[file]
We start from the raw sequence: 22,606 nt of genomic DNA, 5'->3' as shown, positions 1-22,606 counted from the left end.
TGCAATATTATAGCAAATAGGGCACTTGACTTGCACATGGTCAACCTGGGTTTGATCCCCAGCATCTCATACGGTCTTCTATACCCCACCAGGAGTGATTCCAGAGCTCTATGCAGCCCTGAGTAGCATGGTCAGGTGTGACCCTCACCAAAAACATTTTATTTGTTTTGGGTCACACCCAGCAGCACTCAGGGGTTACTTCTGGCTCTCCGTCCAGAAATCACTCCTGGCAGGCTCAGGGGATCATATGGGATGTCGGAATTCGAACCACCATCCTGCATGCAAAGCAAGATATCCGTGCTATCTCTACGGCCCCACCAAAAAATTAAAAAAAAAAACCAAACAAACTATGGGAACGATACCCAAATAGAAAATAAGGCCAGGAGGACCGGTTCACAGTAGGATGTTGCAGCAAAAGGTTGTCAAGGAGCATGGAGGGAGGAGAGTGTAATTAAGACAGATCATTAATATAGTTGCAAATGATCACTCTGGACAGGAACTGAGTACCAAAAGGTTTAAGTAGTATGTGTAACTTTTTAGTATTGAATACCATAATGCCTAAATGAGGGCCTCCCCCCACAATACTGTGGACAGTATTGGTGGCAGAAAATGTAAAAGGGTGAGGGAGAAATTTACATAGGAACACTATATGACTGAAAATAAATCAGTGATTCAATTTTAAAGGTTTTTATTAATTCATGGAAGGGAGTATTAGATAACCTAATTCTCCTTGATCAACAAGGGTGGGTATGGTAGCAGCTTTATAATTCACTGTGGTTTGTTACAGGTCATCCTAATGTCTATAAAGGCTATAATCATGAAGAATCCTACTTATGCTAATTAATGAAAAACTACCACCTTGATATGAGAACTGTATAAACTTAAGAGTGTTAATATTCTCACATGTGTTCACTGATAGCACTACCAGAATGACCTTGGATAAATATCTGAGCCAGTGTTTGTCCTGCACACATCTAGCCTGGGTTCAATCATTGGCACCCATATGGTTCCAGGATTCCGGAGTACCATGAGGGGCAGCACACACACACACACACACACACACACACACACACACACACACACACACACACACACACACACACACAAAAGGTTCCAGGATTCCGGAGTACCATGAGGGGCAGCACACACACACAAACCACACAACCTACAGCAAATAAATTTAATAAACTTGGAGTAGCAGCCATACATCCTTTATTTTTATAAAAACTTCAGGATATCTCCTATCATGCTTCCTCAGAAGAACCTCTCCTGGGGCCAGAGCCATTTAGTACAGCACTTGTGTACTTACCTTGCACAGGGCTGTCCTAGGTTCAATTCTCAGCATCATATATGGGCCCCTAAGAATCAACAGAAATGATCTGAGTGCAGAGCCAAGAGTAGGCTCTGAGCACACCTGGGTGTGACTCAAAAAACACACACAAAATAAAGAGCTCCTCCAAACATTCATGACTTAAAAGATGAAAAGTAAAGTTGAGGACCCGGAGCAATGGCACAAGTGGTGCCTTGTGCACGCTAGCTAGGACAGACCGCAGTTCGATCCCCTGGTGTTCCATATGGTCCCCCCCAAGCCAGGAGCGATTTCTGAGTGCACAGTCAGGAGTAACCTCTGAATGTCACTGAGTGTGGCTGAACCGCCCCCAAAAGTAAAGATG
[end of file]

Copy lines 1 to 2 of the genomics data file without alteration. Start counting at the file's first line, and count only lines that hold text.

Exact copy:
We start from the raw sequence: 22,606 nt of genomic DNA, 5'->3' as shown, positions 1-22,606 counted from the left end.
TGCAATATTATAGCAAATAGGGCACTTGACTTGCACATGGTCAACCTGGGTTTGATCCCCAGCATCTCATACGGTCTTCTATACCCCACCAGGAGTGATTCCAGAGCTCTATGCAGCCCTGAGTAGCATGGTCAGGTGTGACCCTCACCAAAAACATTTTATTTGTTTTGGGTCACACCCAGCAGCACTCAGGGGTTACTTCTGGCTCTCCGTCCAGAAATCACTCCTGGCAGGCTCAGGGGATCATATGGGATGTCGGAATTCGAACCACCATCCTGCATGCAAAGCAAGATATCCGTGCTATCTCTACGGCCCCACCAAAAAATTAAAAAAAAAAACCAAACAAACTATGGGAACGATACCCAAATAGAAAATAAGGCCAGGAGGACCGGTTCACAGTAGGATGTTGCAGCAAAAGGTTGTCAAGGAGCATGGAGGGAGGAGAGTGTAATTAAGACAGATCATTAATATAGTTGCAAATGATCACTCTGGACAGGAACTGAGTACCAAAAGGTTTAAGTAGTATGTGTAACTTTTTAGTATTGAATACCATAATGCCTAAATGAGGGCCTCCCCCCACAATACTGTGGACAGTATTGGTGGCAGAAAATGTAAAAGGGTGAGGGAGAAATTTACATAGGAACACTATATGACTGAAAATAAATCAGTGATTCAATTTTAAAGGTTTTTATTAATTCATGGAAGGGAGTATTAGATAACCTAATTCTCCTTGATCAACAAGGGTGGGTATGGTAGCAGCTTTATAATTCACTGTGGTTTGTTACAGGTCATCCTAATGTCTATAAAGGCTATAATCATGAAGAATCCTACTTATGCTAATTAATGAAAAACTACCACCTTGATATGAGAACTGTATAAACTTAAGAGTGTTAATATTCTCACATGTGTTCACTGATAGCACTACCAGAATGACCTTGGATAAATATCTGAGCCAGTGTTTGTCCTGCACACATCTAGCCTGGGTTCAATCATTGGCACCCATATGGTTCCAGGATTCCGGAGTACCATGAGGGGCAGCACACACACACACACACACACACACACACACACACACACACACACACACACACACACACACACACACAAAAGGTTCCAGGATTCCGGAGTACCATGAGGGGCAGCACACACACACAAACCACACAACCTACAGCAAATAAATTTAATAAACTTGGAGTAGCAGCCATACATCCTTTATTTTTATAAAAACTTCAGGATATCTCCTATCATGCTTCCTCAGAAGAACCTCTCCTGGGGCCAGAGCCATTTAGTACAGCACTTGTGTACTTACCTTGCACAGGGCTGTCCTAGGTTCAATTCTCAGCATCATATATGGGCCCCTAAGAATCAACAGAAATGATCTGAGTGCAGAGCCAAGAGTAGGCTCTGAGCACACCTGGGTGTGACTCAAAAAACACACACAAAATAAAGAGCTCCTCCAAACATTCATGACTTAAAAGATGAAAAGTAAAGTTGAGGACCCGGAGCAATGGCACAAGTGGTGCCTTGTGCACGCTAGCTAGGACAGACCGCAGTTCGATCCCCTGGTGTTCCATATGGTCCCCCCCAAGCCAGGAGCGATTTCTGAGTGCACAGTCAGGAGTAACCTCTGAATGTCACTGAGTGTGGCTGAACCGCCCCCAAAAGTAAAGATG